Ridesharing at MIA has dropped 57% from last year

Ridesharing has been ballooning at Miami International Airport for years, almost doubling last year from 2016.

But after the COVID-19 pandemic knocked out travel, the bottom fell out. So far in 2020, there have been only a measly 1,166,272 pickups and dropoffs at MIA — down roughly 57% from 2019.

Despite the sharp decline, Uber public affairs manager Javier Correoso believes demand for ridesharing at MIA will increase as Miami-Dade continues its reopening process.

“We have seen an increase in demand on the Uber platform in South Florida as the economy has slowly re-opened throughout the last few months,” he explained. “As the airport continues to expand its flight capacity in the coming months and passengers begin traveling, we expect an increase in ridesharing demand at MIA.”

Both ridesharing and public transit have taken a hit across the country.

In August, Uber CEO Dara Khosrowshahi reported a 50-85% decrease in top U.S. markets during the second quarter, as well as a 35% year-over-year decrease in top European markets. However, Uber’s food delivery business, which is smaller and less profitable, saw a 115% increase in bookings, as users saw the benefit of ordering food from home to avoid exposure to the virus.

Lyft reported a nationwide decline of 53% in rides between July 2019 and July 2020, although they have since recovered slightly since then.

At MIA, Uber, Lyft and taxis saw a combined total of 1,949,490 pickups in 2016. That grew to 3,618,022 pick-ups and drop-offs in 2019 before plummeting to 1,166,272 so far this year.

“The pandemic has had a significant impact,” said Correoso. “The months of March and April tend to be high demand for the Uber platform, given the number of events that attract visitors from all parts of the world.”

“I think that was a time where all ridership took a hit,” said Alice Bravo, director of Miami-Dade County’s Department of Transportation and Public Works.

Metrorail boardings at MIA saw a 63.9% reduction between August 2019 and August 2020, plummeting from 43,067 to 15,550. The total combined ridership for Metrorail, Metromover and Metrobus shows a 48.2% decrease during the same period of time.

“Even when businesses were closed down, we still had people riding the public transportation system,” Bravo said. “At the end of the day, having a good public transit system is giving people access to opportunity.”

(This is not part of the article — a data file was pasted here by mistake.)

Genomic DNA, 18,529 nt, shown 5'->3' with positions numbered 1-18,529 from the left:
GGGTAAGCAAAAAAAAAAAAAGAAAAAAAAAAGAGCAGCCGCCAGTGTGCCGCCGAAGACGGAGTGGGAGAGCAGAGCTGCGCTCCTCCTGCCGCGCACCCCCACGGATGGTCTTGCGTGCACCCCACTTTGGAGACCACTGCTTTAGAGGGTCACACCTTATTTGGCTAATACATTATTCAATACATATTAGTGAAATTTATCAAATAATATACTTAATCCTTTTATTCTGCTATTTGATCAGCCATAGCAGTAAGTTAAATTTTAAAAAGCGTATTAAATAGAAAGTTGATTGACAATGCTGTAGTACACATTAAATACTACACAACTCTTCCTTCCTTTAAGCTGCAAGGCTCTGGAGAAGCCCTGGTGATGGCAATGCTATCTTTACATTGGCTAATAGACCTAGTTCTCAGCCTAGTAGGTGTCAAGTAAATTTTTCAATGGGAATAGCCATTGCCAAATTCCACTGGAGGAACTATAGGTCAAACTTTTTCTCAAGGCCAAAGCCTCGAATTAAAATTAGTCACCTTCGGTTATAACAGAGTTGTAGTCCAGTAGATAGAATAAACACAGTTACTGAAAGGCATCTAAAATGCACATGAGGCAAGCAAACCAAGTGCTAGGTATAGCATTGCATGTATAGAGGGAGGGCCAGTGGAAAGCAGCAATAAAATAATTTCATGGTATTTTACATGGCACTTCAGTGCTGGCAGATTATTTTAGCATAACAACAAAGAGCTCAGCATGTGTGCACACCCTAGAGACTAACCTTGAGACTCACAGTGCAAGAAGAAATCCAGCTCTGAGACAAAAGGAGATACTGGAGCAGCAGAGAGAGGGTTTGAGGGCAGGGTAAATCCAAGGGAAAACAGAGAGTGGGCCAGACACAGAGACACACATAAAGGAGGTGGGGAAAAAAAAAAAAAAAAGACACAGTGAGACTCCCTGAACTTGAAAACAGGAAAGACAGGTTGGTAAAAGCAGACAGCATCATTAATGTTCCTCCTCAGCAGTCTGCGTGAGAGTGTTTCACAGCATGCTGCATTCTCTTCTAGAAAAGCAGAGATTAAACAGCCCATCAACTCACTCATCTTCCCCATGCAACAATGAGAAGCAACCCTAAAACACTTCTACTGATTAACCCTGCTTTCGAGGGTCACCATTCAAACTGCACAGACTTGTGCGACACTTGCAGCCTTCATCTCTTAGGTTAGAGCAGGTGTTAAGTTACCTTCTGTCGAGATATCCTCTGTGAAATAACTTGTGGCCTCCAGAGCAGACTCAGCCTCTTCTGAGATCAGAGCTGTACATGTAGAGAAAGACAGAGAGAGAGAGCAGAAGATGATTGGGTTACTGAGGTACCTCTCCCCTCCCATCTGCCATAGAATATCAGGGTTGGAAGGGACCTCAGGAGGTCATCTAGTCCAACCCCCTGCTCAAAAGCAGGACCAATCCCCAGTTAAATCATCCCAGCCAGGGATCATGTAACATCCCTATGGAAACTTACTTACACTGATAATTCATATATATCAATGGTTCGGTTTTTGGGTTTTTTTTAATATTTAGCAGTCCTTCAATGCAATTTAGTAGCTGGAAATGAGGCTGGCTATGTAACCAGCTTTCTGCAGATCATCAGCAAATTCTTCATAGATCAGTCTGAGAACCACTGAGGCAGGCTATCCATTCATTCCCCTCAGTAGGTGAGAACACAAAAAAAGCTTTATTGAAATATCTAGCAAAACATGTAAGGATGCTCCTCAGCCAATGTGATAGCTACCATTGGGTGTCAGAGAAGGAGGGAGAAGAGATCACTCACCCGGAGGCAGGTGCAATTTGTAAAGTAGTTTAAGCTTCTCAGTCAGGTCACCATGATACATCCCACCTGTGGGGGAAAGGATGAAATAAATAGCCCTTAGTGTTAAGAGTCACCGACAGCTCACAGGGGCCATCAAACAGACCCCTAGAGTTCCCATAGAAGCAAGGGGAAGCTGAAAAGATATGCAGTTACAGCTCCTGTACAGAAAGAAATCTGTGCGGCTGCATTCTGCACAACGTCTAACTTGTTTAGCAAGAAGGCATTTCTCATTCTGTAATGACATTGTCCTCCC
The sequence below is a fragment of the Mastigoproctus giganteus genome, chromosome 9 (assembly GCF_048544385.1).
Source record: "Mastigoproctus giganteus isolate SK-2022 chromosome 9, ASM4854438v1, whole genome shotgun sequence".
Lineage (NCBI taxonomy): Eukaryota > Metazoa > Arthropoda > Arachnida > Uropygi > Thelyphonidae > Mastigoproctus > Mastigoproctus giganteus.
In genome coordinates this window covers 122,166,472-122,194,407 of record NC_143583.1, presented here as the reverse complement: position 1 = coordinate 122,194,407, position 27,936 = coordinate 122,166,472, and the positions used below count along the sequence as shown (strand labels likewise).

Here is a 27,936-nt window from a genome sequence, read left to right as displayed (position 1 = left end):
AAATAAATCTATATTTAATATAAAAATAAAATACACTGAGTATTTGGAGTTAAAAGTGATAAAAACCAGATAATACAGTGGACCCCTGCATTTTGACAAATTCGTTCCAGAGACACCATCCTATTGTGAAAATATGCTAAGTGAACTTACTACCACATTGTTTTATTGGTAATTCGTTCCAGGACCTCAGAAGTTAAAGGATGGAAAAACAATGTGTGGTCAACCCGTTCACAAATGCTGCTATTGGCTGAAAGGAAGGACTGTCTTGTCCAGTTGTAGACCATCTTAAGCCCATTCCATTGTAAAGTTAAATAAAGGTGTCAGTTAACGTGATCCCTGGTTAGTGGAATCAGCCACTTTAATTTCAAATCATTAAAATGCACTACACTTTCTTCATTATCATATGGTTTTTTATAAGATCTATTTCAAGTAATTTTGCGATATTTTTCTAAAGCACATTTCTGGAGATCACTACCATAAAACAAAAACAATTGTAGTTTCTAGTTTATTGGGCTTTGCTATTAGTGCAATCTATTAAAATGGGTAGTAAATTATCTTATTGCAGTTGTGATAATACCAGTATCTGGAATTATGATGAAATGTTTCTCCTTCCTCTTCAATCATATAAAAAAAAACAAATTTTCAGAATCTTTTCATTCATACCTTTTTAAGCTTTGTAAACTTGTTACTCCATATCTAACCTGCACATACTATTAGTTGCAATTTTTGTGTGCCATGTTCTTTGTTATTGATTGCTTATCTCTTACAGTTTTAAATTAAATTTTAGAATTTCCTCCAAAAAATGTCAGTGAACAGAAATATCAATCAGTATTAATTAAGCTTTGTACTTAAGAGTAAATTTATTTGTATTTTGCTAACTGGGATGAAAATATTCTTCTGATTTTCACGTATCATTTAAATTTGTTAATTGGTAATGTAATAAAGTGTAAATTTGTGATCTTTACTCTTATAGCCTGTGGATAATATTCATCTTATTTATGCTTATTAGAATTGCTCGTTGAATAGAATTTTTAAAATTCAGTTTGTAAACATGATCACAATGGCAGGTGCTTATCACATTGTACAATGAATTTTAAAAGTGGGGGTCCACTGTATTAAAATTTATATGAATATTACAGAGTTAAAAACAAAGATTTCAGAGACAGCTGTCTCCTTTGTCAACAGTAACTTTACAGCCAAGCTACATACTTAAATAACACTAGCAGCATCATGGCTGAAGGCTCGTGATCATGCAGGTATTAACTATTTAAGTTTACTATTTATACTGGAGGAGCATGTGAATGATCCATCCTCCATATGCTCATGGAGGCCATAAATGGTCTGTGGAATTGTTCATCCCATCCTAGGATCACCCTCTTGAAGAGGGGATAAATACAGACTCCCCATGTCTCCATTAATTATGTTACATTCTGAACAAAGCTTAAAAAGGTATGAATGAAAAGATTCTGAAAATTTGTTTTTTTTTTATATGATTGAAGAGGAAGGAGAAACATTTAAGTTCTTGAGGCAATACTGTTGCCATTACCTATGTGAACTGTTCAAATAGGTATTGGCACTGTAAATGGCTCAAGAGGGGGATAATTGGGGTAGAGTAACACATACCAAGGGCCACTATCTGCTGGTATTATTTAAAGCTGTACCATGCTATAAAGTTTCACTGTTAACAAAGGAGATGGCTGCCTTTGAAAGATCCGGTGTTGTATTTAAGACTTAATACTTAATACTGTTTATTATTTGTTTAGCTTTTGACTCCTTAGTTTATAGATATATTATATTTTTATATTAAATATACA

Studies have also shown rideshare services to be essential to residents from low-income communities, who may rely on applications like Uber and Lyft to get by in counties where public transit is sparse — like Miami-Dade.

“As we navigate COVID-19 in Miami, it is clear that Lyft helps connect individuals with essential needs and services,” wrote Lyft Communications Manager Fatima Reyes in an emailed statement.

The company has paused shared rides in all markets including Miami to help flatten the curve, launching a new lower-cost ride mode called “Wait & Save” for those who previously depended on the affordability of shared rides. Uber has taken similar steps to reduce contagion such as limiting capacity and requiring photos of drivers and passengers wearing masks. Correoso added that Uber has provided 1.4 million masks to drivers in Florida.

Some experts expect the numbers to continue the climb that started in recent months.

“Rides to and from the airport[s] are rebounding strongly,” wrote Lyft’s Reyes, citing a company earnings call from August 12 in which Lyft co-founder and CEO Logan Green reported a 350% increase in weekly airport rides nationwide between April and late June.

Uber’s Correoso is optimistic.

“As riders begin to move within South Florida once again, users will feel safe using the Uber platform, and demand will slowly return,” he says.

Ursula Muñoz Schaefer is a contributor for Caplin News and the Opinion Director at PantherNOW. When she’s not writing or stressing out about world affairs, she enjoys watching movies. She is a broadcast Television major at FIU.